MILWAUKEE (Reuters) - Two agencies are investigating an alleged physical fight between Wisconsin Supreme Court justices David Prosser and Ann Walsh Bradley in the court’s chambers June 13, officials said Tuesday.
The Dane County Sheriff’s Department opened an inquiry Monday after a request by the Wisconsin Capital Police Department. The state’s Judicial Commission authorized an investigation Friday.
“Detectives will work diligently to conduct a thorough and timely investigation. Because this case is in the very early stages, no further information is available at this time,” the Dane County Sheriff’s Department said in a statement.
Bradley told the Milwaukee Journal-Sentinel newspaper that Prosser put her in a chokehold during a heated exchange. She disputed claims she had attacked him first. The alleged incident took place a day before a state Supreme Court ruling allowing Wisconsin’s contentious collective bargaining law to go into effect.
The law limits collective bargaining rights for public workers. A circuit court voided the law, finding that Republican lawmakers had violated the state’s open meetings law when they passed the measure in March. The Supreme Court reversed the decision in a 4-3 ruling, with Prosser voting there was not an open meetings violation and Bradley voting the other way.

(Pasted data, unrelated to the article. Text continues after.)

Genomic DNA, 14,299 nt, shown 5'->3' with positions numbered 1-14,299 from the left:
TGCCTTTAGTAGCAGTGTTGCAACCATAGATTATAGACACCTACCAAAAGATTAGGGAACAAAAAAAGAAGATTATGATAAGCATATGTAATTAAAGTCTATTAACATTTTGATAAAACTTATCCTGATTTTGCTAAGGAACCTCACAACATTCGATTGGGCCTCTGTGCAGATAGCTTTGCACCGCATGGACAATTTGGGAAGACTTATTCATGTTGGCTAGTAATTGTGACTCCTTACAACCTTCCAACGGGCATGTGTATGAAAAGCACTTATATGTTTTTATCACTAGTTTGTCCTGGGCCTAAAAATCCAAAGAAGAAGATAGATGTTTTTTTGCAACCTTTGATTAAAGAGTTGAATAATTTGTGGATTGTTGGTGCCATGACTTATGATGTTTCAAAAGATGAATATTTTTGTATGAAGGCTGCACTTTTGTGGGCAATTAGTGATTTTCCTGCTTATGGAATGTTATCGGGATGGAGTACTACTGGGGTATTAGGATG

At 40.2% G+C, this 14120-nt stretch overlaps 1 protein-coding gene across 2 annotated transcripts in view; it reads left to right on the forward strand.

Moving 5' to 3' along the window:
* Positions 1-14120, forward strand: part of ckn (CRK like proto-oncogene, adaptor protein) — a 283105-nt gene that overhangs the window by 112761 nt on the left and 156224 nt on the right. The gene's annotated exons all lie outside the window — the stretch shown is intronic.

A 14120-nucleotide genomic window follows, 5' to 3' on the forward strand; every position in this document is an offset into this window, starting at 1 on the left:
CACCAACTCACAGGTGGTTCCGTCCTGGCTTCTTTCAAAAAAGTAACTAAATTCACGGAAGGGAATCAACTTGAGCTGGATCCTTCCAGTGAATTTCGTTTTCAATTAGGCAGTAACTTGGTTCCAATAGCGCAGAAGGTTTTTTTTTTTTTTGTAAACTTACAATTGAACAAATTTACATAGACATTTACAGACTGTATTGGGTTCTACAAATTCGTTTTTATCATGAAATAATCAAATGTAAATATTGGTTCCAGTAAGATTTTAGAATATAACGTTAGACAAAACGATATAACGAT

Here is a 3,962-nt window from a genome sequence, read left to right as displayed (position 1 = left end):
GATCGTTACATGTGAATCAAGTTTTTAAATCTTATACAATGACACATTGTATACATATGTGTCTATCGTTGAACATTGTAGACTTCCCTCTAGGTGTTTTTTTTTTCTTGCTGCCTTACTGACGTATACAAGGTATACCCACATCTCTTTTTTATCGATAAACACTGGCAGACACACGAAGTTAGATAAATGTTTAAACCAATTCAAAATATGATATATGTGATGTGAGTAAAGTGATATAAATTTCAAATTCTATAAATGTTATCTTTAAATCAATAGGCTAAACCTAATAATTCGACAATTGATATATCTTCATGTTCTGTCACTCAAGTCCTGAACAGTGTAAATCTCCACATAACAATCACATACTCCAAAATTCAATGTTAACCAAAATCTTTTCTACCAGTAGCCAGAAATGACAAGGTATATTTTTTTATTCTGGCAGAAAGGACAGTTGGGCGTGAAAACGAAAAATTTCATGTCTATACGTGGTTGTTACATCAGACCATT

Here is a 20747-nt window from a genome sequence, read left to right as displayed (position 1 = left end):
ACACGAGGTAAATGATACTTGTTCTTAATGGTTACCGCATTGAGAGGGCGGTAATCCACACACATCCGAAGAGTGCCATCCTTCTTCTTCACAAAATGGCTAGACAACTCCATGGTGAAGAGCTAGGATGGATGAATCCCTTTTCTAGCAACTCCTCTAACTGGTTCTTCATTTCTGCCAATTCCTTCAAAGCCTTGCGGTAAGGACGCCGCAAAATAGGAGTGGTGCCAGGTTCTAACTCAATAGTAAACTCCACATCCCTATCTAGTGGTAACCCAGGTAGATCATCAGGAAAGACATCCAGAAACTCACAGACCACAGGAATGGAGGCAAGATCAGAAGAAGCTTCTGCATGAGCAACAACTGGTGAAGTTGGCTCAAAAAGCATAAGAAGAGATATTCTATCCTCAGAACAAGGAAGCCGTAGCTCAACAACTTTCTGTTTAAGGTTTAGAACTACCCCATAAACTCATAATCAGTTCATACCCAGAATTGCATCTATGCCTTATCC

“The sheriff and judicial commission can expect the full cooperation of Justice Prosser who believes a thorough and impartial review will be the proper channel for the facts surrounding this incident to be reported to the general public,” said Brian J. Nemoir, a spokesman for Prosser, in a statement.
Prosser, considered a conservative justice, narrowly won re-election in April in what was considered a referendum on the collecting bargaining bill. He has served on the court since 1998. Bradley, characterized as liberal justice, has been on the bench since 1995.
Staff within Bradley’s chambers said the justice is not granting interviews regarding the incident.
“I think it’s in everyone’s best interest to have this move as quickly as possible and we are hopeful that will be the case,” Nemoir said Tuesday.
Several Supreme Court clerks declined to comment when reached Tuesday.
Writing and reporting by Brendan O'Brien; Editing by Mary Wisniewski and Greg McCune